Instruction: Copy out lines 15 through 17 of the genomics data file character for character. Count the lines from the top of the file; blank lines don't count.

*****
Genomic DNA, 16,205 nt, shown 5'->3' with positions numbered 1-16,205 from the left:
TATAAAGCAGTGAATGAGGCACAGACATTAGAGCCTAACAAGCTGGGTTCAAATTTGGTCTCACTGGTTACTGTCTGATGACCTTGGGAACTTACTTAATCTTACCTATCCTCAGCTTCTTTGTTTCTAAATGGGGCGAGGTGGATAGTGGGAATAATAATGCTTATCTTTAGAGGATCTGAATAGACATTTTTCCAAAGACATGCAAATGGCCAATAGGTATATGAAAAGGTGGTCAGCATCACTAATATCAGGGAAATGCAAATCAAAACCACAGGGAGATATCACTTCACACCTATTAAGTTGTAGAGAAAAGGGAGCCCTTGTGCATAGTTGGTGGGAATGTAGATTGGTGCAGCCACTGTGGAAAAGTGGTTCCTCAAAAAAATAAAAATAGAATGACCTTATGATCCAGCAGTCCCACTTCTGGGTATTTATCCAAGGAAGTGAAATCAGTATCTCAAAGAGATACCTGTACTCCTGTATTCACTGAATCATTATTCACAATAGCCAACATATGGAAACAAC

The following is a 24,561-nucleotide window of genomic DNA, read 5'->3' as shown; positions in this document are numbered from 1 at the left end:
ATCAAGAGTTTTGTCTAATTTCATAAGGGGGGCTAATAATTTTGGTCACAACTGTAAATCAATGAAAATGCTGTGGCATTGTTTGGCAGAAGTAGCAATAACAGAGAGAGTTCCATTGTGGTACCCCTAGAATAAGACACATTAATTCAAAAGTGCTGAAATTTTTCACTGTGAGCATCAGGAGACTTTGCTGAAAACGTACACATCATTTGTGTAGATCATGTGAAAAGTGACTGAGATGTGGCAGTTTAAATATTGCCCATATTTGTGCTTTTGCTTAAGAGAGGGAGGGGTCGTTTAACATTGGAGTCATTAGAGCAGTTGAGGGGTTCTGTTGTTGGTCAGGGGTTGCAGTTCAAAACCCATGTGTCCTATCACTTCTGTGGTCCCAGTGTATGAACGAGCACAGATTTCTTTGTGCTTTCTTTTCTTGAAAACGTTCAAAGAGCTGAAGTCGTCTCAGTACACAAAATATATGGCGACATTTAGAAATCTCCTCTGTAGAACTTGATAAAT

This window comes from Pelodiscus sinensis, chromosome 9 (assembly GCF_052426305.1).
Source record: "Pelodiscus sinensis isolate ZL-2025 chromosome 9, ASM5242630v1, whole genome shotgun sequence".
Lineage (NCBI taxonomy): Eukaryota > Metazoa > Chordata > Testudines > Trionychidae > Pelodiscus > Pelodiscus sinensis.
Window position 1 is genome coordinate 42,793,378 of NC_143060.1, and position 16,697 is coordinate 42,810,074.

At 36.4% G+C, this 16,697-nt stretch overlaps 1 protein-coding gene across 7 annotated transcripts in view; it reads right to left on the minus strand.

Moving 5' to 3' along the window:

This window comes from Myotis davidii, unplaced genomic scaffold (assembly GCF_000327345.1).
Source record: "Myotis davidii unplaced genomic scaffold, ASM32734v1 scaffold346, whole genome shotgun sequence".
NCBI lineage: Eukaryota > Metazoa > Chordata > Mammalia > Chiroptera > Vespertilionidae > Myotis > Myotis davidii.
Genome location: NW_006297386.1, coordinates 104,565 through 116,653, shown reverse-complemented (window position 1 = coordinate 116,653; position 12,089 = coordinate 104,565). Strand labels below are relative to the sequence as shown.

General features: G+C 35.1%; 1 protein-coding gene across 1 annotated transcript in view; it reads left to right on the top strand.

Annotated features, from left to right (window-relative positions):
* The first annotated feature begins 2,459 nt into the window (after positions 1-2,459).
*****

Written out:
General features: G+C 35.1%; 1 protein-coding gene across 1 annotated transcript in view; it reads left to right on the top strand.

Annotated features, from left to right (window-relative positions):
* The first annotated feature begins 2,459 nt into the window (after positions 1-2,459).